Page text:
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M&A fever returns to pharma

Last updated on: March 21, 2013 09:02 IST

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Abhineet Kumar in Mumbai


The acquisition of Agila Specialties, the injectibles business of Bangalore-based Strides Arcolab by Canonsburg, Pennsylvania-headquartered Mylan for $1.85 billion, could mark the return of big-ticket acquisitions in the Indian pharmaceutical industry.

After Daiichi Sankyo of Japan had acquired Ranbaxy Laboratories in 2008 for $4.6 billion and Abbott Laboratories bought the domestic formulations business of Piramal Healthcare in 2010 for $3.7 billion, the sector had gone quiet.

But now there are signs of a revival. On February 27, the day Mylan announced the Agila purchase, GlaxoSmithKline Pharmaceutical hinted to analysts at a meeting in Mumbai that the prospects for closing acquisitions in India looked brighter than ever before.

The Indian arm of the London-based pharmaceutical giant has about Rs 2,000 crore (Rs 20 billion) of cash lying on its books and harbours ambition to grow inorganically in the country.

Multinational interest in local pharmaceutical companies is riding high because there has been a correction in the valuations expected by Indian promoters.

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Image: Headquarters of GlaxoSmithKline in west London.
Photographs: Toby Melville/Reuters
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For instance, Mylan has bought Agila by paying around eight times its last year's revenue to get access to its 61 Abbreviated New Drug Applications (ANDAs) approved by the US Food and Drug Administration (UFDA).

In contrast, Abbott paid 8.7 times the turnover for the Piramal Healthcare buyout in 2010.

Lucrative buys

The market was abuzz with talk that Strides' promoter, Arun Kumar, was initially looking for a valuation of $2 billion for Agila but finally sold it for $150 million less.

The company was earlier in talks with Pfizer of the US after the two had signed a collaboration agreement in January 2010.

The valuations expected by Indian promoters have softened because of the increasing stress on their balance sheets caused by rising power costs, pricing curbs and other policy uncertainties.

So far as price control is concerned, the government wants to increase its ambit from 74 bulk drugs, and all medicines containing one or more of these bulk drugs, to over 640 essential medicines.

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Pharmaceutical companies have argued that this will curb profits. Also, the companies have said, there is no evidence of super-normal profits in the industry, which could have been a ground for increasing the price controls.

Some others see a political stamp on it - price controls fits in well with the United Progressive Alliance's plans for free medicine for the poor.

At the same time, there is a strong lobby at work against acquisition of Indian pharmaceutical companies by multinationals.

As a result, a few proposals from overseas companies to invest in Indian drug makers are stuck at the government, though 100 per cent foreign direct investment is allowed in the sector under the automatic route.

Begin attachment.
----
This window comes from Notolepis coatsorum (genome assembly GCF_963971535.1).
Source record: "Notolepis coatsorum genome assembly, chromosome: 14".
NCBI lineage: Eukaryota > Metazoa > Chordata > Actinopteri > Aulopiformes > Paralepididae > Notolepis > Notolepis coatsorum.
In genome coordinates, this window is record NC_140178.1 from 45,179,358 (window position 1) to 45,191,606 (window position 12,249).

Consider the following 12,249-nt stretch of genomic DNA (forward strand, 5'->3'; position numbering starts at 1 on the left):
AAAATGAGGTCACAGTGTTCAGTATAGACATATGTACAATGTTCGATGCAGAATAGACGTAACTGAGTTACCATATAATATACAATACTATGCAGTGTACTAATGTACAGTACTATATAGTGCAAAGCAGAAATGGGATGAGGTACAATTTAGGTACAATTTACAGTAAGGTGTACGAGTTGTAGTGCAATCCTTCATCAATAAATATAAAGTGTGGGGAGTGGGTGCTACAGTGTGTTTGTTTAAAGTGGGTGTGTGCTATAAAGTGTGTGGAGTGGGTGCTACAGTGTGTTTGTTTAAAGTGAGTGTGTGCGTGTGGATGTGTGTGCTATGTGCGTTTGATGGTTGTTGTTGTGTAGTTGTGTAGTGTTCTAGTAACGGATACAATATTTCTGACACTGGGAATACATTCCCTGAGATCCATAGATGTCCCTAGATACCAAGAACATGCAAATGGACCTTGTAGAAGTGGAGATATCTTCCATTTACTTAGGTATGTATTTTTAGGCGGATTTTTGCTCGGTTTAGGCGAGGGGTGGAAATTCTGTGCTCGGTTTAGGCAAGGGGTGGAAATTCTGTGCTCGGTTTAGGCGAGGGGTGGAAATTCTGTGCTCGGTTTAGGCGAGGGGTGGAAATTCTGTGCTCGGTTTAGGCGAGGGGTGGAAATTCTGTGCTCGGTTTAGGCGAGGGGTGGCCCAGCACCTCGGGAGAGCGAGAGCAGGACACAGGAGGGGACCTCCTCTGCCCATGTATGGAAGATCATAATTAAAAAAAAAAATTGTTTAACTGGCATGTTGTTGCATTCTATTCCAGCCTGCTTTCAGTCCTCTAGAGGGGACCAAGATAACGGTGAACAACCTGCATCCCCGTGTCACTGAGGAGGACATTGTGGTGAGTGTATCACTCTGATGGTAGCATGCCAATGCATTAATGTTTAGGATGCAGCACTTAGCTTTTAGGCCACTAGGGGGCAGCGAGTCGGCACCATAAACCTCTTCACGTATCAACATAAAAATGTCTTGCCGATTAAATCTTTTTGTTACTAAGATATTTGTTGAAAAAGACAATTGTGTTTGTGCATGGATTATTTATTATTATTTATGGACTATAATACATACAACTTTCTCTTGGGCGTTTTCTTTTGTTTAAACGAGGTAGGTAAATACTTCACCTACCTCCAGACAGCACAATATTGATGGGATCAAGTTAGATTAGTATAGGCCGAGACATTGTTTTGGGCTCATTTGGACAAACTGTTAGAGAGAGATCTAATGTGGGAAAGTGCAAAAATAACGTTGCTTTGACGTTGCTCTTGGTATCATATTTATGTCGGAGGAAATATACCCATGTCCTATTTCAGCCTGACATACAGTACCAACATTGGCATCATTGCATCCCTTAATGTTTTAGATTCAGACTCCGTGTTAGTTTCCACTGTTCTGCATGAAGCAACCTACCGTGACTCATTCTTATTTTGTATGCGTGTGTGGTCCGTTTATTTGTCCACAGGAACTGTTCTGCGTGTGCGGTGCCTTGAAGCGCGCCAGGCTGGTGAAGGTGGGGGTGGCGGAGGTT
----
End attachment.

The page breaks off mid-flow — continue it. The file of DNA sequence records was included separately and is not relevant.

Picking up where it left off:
That's because the domestic lobby has argued that multinational pharmaceutical are buying local companies only to stifle competition.

The day is not far, they have said, when the Indian market will be controlled by multinationals, and medicine will become prohibitively expensive for the aam admi.

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Image: A few proposals from overseas companies to invest in Indian drug makers are stuck with the government.
Photographs: Reuters
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Checks and balances

So, guidelines are being formed which will enable the Competition Commission to vet all cases of acquisition of an Indian drug maker by an overseas company.

And permission will come with stringent riders: the acquired company will have to take the commission's permission before discontinuing production of an essential drug.

The sentiment is reflected in the stock markets. Stocks of Cadila Healthcare and Ranbaxy Laboratories are down over 20 per cent since September 2012.

"The threshold for valuations in the Indian pharmaceutical sector has historically been high," says Siddhart Nahata, executive director with Morgan Stanley who advised Mylan in its acquisition of Agila.

This, of course, led to deals falling through. But with expectations cooling off now, more mergers and acquisitions could happen.

In the past, acquisitions in the Indian pharmaceutical market were driven by different reasons.

In Ranbaxy's case, the star attraction was the rights it had bagged from USFDA to launch the generic version of Lipitor, the world's largest-selling medicine, in the US ahead of others with six months of exclusivity thrown in.

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Image: Ranbaxy Chairman Tsutomu Une. Daiichi-Sankyo acquired Ranbaxy as it had six months exclusivity for generic version of multi-billion dollar drug Lipitor in the US.
Photographs: B Mathur/Reuters